What’s alien and absolutely bonkers to me is that it’s actually more expensive than what every single one of the very best of the best multivitamin supplements (high potency options) cost. This is more than Klaire Labs Multithera 1 Capsule Formula Plus Vitamin K. This is more than Nature’s Plus Source of Life Gold and all the Pure Essence options.
I mean, it’s basically the cost equivalent of Thorne Research Advanced Nutrients with none of the capability.
Consequently, it’s even more obnoxious price-wise if we compare it to the naturally weaker traditional multivitamins following 100% Daily Values.
To illustrate, let’s take something like the Rainbow Light Men’s One (review). The same goes for the Rainbow Light Women’s One (review). Neither of these two I would consider as something among the best. But I think they are great examples of approximately how much it should cost.
Meaning, I’d say that they’re about the same value. Rainbow Light offers better nutrients and only harmless additives but it doesn’t get third-party tested for purity. Hence, personally, I would prefer Rainbow Light instead of Nutrilite any time of the day. I mean, I would probably even prefer Rainbow Light if the price was a no-factor.
In other words, while the Nutrilite Double X costs $1.90 a day, both Rainbow Light options go for $44.95 per three-month supply which is $0.37 a day. Now, if we’re doing the math, it’s more than 5 times less or about 19% of the Double X’s price. Again, that’s for about the same value.
Whereas it’s even crazier and absolutely terrible if we compare the Amway Nutrilite to something like the Mercola Whole Food Multivitamin (review). So, they both cost about the same per serving. They’re both focused on 100% Daily Values. But comparing them in terms of value is like comparing the dueling power of a hamster and a hungry lion (Mercola option being the lion).
It’s not even remotely close.
Thus, frankly, I would go as far as to say that anyone who’s buying this Nutrilite piece of supplementation is really just flushing his or her money down the toilet. I mean, as far as I’m aware, it’s arguably the worst value for the money we can get when it comes to all of the multivitamins. Period.
Overall | The Way I See It, It’s An Absolute Rip-Off Of A Product
The Nutrilite Double X proclaims itself to be a futuristic supplement. I’ve encountered my fair share of Amway people who promote this same idea. Also, judging by the marketing materials, it seems that way. But this is far from what I believe is the truth.
If it really is a futuristic one, it has probably traveled too far forward in time because just about any high-quality multivitamin supplement on the market feels to offer a better price for value. If anything Amway Nutrilite Double X is a supplement of the past.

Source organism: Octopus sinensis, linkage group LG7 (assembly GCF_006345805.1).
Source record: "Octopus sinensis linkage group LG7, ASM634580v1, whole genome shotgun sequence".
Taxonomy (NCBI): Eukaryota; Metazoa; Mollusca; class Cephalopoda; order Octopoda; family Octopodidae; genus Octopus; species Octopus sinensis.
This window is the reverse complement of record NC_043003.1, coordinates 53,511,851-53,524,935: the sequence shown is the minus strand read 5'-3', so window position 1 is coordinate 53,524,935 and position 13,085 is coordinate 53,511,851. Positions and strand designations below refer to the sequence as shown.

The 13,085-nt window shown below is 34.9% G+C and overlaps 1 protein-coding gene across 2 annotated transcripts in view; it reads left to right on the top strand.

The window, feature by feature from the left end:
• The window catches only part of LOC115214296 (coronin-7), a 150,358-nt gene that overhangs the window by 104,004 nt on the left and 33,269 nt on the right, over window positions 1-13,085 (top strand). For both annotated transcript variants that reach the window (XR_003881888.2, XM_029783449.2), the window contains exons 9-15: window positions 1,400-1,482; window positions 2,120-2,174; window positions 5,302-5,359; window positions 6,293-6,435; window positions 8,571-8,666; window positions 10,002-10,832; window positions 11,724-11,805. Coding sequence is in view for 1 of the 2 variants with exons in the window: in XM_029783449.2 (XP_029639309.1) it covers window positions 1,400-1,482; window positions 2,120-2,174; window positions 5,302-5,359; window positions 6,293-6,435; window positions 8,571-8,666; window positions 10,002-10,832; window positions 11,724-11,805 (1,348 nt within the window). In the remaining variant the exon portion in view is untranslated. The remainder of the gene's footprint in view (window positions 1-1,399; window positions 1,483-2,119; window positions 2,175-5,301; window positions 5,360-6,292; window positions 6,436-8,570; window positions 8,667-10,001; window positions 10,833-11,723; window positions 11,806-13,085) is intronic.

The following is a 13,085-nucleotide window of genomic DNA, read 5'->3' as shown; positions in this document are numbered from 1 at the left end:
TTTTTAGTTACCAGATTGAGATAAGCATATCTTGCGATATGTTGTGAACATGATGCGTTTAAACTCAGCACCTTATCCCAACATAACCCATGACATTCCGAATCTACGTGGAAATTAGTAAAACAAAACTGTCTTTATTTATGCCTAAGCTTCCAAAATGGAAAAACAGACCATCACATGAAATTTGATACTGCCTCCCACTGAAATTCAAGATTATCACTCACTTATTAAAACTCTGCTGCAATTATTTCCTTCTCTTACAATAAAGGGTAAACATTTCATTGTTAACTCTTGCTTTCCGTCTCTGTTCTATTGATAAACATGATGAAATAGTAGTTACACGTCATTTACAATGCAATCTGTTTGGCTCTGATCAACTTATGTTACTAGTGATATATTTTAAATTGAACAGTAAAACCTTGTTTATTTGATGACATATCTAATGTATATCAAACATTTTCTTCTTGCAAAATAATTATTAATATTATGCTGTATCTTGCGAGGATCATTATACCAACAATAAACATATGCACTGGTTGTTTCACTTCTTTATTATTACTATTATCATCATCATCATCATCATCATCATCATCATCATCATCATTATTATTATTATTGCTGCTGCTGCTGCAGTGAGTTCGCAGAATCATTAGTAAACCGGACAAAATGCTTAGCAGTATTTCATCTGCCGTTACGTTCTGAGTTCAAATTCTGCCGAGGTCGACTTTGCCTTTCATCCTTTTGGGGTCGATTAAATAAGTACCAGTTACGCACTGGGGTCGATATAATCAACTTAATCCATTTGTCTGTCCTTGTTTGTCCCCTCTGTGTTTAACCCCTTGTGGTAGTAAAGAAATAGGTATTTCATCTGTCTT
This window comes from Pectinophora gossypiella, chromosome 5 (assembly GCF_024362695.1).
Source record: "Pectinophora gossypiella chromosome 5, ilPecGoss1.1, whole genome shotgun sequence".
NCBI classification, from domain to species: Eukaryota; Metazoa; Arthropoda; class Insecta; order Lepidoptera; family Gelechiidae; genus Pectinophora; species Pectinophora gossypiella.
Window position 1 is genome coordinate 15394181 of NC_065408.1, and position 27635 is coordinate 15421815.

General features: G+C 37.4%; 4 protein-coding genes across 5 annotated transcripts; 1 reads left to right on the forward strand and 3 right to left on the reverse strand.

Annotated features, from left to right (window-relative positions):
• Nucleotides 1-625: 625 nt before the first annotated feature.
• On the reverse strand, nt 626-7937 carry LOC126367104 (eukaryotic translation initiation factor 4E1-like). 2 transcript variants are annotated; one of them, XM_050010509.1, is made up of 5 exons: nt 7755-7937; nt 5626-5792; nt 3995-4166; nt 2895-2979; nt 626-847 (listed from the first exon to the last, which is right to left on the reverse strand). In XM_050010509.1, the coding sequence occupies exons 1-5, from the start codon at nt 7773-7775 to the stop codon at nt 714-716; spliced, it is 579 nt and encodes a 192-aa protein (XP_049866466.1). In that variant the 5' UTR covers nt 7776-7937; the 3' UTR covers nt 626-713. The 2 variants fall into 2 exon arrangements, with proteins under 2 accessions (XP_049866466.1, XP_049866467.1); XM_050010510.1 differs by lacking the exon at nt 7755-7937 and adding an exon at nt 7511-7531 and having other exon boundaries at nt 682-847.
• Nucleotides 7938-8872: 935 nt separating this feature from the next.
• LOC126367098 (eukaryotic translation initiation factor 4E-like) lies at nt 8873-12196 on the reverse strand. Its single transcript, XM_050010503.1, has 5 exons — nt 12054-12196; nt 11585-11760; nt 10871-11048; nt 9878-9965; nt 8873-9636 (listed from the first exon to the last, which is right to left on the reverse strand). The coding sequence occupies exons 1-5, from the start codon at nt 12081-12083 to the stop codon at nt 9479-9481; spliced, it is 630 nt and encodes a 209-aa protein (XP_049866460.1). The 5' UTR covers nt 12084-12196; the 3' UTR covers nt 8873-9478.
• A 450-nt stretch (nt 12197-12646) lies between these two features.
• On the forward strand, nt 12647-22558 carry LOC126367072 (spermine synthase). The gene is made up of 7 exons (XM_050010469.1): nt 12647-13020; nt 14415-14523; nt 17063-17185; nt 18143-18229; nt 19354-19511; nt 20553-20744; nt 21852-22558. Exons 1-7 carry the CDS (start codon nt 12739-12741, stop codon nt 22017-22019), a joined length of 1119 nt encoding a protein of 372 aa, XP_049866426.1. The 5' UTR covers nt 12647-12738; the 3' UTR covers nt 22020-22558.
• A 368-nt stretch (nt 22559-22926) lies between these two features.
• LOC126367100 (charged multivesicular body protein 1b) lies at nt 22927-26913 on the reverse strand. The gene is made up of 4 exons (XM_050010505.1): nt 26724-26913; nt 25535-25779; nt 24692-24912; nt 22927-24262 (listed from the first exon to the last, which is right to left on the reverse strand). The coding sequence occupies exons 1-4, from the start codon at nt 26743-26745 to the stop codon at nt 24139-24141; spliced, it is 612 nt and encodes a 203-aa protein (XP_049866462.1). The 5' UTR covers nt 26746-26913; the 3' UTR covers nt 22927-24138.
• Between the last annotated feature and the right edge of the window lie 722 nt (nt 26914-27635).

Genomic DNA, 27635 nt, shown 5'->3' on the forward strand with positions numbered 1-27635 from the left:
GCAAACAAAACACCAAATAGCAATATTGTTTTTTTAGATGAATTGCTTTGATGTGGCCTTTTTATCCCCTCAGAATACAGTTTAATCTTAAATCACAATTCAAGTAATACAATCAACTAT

However, with this, at the same time, we’re exposing ourselves to some potentially very nasty additives which may come as a detriment to our health later down the line even if it’s not immediately noticeable. And the price is just too much
Hence, (out of avoid it, consider it, shortlist it, or buy it) I reckon that we should avoid it.
And, sure, especially if you find yourself among Amway people, there will be a ton of them who will strongly disagree with my conclusions here.
But then, just know this. Most of them have never spent the time to actually research the ingredients within the product. Most of them are completely unaware of the other options out there and most likely are not interested in seeking the truth.
On that note, if you’re after actually decent options based around 100% Daily Values, here’s an article on that for men, and there is one for women as well. Furthermore, both of them actually also look at the worst multivitamins on the market (while also explaining the why).
Other than that, I hope this Amway Nutrilite Double X review helped you find the information you were looking for. Would you consider it to be a rip-off? In your opinion, what is its best trait? Let me know below. And do feel free to leave your own personal reviews on the product as well. Even if they don’t agree with mine. All are welcome.
Health Knight Rating: 3.0/10
|Amway Nutrilite Double X Review
|Heart, brain, eye, bone, skin, immune system health, protection against oxidative stress | To some extent, probably can live up to but it definitely isn’t the ultimate multivitamin
|Focused on 100% Daily Values | Amounts are decent but nutrient forms are typically pretty bad
|2 blends & 6 other substances | A pretty decent combination | Potential gains for digestive, heart, bone, brain, eye health, antioxidant contents, immune health, anti-inflammation, anti-aging
|A pretty big disaster | Uses a number of potentially hazardous ingredients, including Soybean Oil, Maltodextrin, and Corn Starch | Also, quite likely includes GMOs
|Really awesome (NSF-certified for purity, potency, safety) | This doesn’t remedy the bad additives though
|Above 89.8% | Based on 219 reviews | Don’t trust the high percentage
|Ions beyond unreasonably high for the value it offers | I believe a fair price would be around $15-20
|For Men | Dr. Mercola Whole Food Multivitamin (full review)
For Women | Dr. Mercola Whole Food Multivitamin For Women
The Best Multivitamins For Men | The Best Multivitamins For Women
This article was last updated on October 16, 2022.